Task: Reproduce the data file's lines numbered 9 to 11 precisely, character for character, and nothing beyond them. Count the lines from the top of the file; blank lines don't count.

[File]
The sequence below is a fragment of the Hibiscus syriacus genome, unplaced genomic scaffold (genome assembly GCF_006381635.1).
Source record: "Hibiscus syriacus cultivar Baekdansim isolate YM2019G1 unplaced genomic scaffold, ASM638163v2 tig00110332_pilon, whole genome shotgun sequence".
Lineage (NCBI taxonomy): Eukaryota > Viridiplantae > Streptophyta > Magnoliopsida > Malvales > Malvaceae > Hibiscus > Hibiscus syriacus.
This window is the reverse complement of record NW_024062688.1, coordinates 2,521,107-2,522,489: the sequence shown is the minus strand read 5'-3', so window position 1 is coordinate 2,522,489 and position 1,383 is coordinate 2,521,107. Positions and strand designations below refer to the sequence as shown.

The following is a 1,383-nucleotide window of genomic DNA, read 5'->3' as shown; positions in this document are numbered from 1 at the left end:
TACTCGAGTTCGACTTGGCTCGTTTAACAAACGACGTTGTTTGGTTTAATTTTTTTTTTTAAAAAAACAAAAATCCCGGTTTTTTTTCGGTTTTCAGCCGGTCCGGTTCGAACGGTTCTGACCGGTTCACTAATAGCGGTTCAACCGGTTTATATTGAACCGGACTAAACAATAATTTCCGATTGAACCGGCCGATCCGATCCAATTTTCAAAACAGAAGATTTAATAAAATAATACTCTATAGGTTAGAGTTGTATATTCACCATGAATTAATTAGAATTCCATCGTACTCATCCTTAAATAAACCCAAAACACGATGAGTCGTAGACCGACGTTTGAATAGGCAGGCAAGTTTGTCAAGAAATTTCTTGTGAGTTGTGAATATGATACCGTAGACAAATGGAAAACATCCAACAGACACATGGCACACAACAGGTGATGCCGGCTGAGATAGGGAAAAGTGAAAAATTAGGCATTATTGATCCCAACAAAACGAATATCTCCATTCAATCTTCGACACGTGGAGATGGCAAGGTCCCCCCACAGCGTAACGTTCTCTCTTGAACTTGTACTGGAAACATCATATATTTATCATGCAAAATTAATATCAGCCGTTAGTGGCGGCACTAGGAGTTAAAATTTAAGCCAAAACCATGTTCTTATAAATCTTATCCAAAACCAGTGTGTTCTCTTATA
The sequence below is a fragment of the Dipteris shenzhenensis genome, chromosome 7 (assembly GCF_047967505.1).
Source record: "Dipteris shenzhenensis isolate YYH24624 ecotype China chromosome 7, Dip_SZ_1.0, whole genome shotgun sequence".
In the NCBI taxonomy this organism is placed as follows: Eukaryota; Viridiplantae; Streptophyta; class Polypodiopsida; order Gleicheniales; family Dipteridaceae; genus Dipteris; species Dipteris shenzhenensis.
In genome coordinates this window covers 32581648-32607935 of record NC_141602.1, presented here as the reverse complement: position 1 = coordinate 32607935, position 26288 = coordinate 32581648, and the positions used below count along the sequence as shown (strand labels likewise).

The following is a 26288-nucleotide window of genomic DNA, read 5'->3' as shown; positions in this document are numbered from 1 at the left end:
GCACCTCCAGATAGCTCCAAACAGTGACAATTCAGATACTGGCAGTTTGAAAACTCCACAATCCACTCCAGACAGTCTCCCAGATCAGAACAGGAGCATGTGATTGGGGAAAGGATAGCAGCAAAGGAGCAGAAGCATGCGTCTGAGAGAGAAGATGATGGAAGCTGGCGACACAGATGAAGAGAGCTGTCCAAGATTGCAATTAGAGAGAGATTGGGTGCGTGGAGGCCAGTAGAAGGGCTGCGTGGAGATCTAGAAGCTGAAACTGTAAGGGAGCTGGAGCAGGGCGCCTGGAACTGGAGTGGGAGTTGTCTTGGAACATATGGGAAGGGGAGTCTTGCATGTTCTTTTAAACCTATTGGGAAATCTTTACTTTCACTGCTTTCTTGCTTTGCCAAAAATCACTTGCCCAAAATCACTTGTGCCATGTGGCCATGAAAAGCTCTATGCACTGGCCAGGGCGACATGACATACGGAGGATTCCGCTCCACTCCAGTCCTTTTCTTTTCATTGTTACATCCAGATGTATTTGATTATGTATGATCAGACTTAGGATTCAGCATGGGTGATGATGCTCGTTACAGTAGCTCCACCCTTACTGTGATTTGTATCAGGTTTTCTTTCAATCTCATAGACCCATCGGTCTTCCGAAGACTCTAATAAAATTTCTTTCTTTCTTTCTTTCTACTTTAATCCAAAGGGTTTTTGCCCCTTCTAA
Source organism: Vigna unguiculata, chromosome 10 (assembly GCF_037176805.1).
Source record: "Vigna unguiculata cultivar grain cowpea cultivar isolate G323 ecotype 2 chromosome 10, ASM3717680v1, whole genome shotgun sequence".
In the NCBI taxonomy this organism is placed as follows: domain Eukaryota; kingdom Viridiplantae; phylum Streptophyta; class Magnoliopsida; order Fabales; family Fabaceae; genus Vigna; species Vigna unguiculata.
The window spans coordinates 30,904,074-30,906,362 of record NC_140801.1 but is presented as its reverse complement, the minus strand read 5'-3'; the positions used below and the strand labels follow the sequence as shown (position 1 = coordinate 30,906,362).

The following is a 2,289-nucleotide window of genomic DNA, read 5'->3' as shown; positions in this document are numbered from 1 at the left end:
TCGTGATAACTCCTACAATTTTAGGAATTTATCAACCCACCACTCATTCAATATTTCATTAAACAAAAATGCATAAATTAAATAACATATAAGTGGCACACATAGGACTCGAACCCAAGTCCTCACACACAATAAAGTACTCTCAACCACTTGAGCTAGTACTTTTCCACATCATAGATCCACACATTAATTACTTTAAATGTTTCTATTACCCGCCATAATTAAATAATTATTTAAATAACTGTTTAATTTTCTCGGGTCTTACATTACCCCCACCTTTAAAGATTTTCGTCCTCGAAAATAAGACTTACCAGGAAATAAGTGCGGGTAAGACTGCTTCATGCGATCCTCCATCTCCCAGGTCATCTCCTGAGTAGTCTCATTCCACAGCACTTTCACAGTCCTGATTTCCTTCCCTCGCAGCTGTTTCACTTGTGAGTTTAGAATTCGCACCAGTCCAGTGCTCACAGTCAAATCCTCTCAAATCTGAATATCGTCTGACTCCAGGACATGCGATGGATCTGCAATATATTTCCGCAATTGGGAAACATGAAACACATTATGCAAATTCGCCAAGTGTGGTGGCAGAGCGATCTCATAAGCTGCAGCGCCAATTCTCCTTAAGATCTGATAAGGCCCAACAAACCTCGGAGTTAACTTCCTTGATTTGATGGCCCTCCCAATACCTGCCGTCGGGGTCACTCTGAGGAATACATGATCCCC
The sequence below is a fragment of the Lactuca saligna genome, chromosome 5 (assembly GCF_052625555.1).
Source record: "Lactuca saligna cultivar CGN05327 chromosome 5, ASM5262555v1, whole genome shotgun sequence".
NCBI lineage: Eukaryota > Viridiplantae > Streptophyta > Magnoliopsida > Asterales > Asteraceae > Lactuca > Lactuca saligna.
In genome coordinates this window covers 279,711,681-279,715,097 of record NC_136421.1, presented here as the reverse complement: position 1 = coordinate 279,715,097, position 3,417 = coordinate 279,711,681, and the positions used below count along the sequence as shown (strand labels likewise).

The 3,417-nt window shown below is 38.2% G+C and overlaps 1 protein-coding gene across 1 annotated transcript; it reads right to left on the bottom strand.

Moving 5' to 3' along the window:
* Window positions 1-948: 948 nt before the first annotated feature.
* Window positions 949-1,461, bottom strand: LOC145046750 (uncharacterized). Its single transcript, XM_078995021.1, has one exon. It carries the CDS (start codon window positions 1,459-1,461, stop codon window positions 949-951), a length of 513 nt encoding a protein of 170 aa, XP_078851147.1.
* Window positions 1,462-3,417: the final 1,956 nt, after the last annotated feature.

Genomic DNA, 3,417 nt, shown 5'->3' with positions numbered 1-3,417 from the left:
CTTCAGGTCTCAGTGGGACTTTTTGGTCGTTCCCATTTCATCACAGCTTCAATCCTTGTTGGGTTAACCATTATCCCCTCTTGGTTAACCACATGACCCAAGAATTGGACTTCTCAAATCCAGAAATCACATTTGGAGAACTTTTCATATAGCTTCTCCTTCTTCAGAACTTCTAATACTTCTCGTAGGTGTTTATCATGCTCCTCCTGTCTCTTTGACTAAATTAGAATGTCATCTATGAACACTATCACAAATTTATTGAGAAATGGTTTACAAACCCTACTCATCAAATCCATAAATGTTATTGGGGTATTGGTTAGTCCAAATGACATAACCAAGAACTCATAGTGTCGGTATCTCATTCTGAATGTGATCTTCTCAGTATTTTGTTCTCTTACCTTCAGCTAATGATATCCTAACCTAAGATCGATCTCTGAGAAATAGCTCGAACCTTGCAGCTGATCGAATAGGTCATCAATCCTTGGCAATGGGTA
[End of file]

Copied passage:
In the NCBI taxonomy this organism is placed as follows: Eukaryota; Viridiplantae; Streptophyta; class Polypodiopsida; order Gleicheniales; family Dipteridaceae; genus Dipteris; species Dipteris shenzhenensis.
In genome coordinates this window covers 32581648-32607935 of record NC_141602.1, presented here as the reverse complement: position 1 = coordinate 32607935, position 26288 = coordinate 32581648, and the positions used below count along the sequence as shown (strand labels likewise).

The following is a 26288-nucleotide window of genomic DNA, read 5'->3' as shown; positions in this document are numbered from 1 at the left end: